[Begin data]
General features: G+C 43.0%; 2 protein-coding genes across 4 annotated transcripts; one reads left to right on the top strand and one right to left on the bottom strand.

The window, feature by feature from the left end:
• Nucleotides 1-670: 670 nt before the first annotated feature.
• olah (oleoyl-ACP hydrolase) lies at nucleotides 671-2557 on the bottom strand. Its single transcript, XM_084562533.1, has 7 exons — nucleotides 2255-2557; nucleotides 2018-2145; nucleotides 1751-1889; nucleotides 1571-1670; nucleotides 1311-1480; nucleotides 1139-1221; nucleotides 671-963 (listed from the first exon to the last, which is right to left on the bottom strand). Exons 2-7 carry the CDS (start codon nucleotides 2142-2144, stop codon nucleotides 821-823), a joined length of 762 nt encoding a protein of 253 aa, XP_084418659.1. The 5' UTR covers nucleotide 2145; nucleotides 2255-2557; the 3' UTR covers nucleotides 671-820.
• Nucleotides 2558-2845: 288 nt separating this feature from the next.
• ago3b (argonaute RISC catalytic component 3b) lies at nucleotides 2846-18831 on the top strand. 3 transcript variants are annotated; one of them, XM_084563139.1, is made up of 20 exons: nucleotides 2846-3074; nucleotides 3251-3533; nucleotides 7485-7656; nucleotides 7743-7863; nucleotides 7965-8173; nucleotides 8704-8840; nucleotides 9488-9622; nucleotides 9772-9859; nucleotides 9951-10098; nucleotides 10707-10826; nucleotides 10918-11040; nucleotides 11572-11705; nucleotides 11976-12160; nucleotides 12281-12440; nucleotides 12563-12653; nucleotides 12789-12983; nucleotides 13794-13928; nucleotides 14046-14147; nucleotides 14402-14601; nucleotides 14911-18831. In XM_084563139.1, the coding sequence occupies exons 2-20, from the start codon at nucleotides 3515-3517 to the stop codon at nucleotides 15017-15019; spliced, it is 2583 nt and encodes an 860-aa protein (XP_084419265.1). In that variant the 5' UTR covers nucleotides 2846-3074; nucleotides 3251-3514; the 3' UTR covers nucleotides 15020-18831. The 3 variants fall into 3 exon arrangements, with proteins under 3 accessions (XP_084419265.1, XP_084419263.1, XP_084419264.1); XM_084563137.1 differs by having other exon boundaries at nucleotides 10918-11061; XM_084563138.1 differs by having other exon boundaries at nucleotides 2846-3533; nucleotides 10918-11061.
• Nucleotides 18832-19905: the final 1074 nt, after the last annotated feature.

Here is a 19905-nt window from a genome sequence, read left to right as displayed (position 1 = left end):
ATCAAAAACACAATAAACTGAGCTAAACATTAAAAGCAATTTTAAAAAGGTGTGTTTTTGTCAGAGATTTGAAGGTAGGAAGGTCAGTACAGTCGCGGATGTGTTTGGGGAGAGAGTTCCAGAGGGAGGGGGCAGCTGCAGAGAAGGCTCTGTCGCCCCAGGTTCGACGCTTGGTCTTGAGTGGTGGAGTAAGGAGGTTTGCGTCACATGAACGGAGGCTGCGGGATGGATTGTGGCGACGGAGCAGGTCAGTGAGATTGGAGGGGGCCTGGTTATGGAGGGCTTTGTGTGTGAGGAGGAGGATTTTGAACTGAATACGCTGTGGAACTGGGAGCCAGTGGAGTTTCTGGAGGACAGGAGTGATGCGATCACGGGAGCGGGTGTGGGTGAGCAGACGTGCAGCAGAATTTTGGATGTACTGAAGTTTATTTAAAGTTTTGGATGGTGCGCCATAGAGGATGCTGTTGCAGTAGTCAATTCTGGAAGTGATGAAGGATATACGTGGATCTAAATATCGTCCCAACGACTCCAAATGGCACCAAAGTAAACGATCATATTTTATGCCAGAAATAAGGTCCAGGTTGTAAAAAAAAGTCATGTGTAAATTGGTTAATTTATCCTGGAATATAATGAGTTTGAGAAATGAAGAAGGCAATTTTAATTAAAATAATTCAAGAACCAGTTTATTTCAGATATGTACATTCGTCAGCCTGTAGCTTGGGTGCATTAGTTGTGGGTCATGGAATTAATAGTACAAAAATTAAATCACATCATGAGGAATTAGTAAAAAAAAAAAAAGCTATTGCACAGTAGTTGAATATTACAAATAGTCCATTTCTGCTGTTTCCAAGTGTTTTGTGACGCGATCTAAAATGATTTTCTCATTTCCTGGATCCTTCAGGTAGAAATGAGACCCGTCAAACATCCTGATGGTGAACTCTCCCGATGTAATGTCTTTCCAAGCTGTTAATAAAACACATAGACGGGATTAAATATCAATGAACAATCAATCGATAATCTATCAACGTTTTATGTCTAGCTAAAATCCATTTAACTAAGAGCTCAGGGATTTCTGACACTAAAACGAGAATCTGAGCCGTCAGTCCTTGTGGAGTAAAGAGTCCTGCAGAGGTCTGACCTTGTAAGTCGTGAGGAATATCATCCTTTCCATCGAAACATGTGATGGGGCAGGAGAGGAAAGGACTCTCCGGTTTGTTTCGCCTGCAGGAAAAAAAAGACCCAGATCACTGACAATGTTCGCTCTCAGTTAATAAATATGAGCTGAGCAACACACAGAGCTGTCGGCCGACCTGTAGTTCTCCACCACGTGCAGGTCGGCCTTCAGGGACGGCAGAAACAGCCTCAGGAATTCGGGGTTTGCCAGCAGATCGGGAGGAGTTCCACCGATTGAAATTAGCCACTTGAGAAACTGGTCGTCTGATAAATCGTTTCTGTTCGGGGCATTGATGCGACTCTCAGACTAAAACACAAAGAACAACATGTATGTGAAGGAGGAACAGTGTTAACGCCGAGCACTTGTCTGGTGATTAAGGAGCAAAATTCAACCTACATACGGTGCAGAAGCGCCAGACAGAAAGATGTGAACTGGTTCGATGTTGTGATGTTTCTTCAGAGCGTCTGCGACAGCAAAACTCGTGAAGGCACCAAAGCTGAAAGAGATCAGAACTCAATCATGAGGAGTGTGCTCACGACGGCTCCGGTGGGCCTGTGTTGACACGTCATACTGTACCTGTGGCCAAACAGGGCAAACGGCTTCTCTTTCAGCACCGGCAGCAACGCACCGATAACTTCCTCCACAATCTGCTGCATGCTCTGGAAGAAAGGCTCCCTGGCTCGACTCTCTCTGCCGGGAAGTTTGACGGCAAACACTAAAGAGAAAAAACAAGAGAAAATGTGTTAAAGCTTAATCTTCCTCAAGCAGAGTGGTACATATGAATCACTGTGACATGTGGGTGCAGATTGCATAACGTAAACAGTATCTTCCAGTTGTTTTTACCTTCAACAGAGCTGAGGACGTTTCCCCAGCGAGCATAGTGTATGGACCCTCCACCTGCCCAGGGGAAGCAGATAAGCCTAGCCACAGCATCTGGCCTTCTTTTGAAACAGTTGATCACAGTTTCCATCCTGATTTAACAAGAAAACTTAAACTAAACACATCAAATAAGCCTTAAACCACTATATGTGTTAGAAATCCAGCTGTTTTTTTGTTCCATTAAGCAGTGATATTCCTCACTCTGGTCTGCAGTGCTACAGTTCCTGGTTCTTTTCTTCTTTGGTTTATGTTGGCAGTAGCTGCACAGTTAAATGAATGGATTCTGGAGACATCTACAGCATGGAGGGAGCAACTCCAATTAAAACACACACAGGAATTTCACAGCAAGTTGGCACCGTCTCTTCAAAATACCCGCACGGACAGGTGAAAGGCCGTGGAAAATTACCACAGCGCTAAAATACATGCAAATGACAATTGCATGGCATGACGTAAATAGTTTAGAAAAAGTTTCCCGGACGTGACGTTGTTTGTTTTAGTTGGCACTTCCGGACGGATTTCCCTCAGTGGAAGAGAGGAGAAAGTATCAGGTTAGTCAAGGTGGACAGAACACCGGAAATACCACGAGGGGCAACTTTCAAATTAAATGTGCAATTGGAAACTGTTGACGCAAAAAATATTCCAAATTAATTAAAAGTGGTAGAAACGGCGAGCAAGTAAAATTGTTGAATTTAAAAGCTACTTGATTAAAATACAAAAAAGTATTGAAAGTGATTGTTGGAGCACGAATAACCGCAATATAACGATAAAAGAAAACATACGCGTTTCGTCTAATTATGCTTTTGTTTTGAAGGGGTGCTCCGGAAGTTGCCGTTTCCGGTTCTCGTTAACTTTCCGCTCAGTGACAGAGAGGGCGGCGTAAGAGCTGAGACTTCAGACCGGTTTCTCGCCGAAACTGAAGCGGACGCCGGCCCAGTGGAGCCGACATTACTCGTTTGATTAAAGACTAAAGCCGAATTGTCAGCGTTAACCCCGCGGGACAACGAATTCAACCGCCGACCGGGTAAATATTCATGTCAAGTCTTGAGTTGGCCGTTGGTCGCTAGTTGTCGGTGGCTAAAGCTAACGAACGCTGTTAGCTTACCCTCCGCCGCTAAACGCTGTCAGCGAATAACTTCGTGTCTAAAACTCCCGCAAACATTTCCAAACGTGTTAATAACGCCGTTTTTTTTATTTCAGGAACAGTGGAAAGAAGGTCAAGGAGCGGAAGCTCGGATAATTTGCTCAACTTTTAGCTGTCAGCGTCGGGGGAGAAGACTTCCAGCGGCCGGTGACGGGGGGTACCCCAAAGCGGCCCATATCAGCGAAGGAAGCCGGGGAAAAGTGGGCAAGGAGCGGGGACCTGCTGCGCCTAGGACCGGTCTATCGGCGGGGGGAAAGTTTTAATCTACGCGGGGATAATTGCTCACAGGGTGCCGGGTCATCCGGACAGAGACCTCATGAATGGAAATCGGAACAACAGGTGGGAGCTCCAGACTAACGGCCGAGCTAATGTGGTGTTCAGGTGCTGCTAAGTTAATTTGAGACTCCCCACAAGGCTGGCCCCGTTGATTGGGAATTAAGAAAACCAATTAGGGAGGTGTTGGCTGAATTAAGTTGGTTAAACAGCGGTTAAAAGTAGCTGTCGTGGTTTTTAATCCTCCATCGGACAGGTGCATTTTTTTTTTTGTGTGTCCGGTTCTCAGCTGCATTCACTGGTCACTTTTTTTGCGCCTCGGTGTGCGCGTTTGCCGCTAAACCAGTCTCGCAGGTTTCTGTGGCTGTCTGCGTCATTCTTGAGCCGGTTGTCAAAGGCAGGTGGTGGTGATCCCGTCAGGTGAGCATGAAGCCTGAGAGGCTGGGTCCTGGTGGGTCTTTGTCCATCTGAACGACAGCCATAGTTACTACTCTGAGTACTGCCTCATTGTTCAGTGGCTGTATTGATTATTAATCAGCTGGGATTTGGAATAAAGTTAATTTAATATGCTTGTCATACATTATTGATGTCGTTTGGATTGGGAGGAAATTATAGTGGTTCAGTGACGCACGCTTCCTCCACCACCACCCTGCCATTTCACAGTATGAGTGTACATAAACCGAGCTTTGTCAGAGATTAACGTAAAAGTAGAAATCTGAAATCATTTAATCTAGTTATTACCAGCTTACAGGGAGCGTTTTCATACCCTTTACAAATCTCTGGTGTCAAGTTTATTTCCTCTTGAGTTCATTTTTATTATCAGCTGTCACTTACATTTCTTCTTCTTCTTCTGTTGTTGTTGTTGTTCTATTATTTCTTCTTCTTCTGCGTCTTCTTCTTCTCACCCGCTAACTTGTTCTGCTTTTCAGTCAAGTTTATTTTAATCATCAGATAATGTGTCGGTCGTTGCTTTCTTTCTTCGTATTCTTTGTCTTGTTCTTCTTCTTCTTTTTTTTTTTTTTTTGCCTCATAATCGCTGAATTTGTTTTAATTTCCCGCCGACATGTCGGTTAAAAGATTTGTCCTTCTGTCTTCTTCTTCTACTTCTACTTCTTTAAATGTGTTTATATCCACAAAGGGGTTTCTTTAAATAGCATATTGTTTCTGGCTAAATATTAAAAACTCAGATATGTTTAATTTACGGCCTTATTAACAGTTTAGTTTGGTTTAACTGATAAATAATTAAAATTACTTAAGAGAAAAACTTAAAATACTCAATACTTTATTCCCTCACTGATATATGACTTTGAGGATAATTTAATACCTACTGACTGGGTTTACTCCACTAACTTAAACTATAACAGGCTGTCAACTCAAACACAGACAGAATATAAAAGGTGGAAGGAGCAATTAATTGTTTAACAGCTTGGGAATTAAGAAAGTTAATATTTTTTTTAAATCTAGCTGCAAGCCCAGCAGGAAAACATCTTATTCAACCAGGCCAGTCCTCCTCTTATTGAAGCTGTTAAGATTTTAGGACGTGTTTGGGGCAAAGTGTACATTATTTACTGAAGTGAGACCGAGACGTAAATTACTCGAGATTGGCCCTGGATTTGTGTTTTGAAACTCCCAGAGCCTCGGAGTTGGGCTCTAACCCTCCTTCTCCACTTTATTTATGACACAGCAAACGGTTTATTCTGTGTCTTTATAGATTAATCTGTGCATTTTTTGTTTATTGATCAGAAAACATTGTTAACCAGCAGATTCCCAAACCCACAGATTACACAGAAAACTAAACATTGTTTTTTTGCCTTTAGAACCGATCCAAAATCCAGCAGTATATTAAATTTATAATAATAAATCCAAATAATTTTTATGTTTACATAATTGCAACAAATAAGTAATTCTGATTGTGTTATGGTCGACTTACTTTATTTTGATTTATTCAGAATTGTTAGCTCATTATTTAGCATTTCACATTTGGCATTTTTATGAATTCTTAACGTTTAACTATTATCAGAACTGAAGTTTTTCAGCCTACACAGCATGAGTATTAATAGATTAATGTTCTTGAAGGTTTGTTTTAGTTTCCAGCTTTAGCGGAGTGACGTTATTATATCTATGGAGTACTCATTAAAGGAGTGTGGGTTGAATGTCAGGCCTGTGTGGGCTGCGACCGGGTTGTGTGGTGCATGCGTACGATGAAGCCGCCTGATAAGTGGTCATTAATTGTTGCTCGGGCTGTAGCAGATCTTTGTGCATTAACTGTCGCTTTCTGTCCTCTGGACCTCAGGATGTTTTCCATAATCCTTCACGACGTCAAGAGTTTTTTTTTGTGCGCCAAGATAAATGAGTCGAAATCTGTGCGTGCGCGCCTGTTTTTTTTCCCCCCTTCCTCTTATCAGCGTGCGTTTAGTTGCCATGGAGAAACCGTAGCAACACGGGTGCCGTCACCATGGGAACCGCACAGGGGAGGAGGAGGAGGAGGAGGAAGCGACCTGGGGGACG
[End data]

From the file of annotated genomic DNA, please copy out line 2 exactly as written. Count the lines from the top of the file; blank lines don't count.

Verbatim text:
The window, feature by feature from the left end: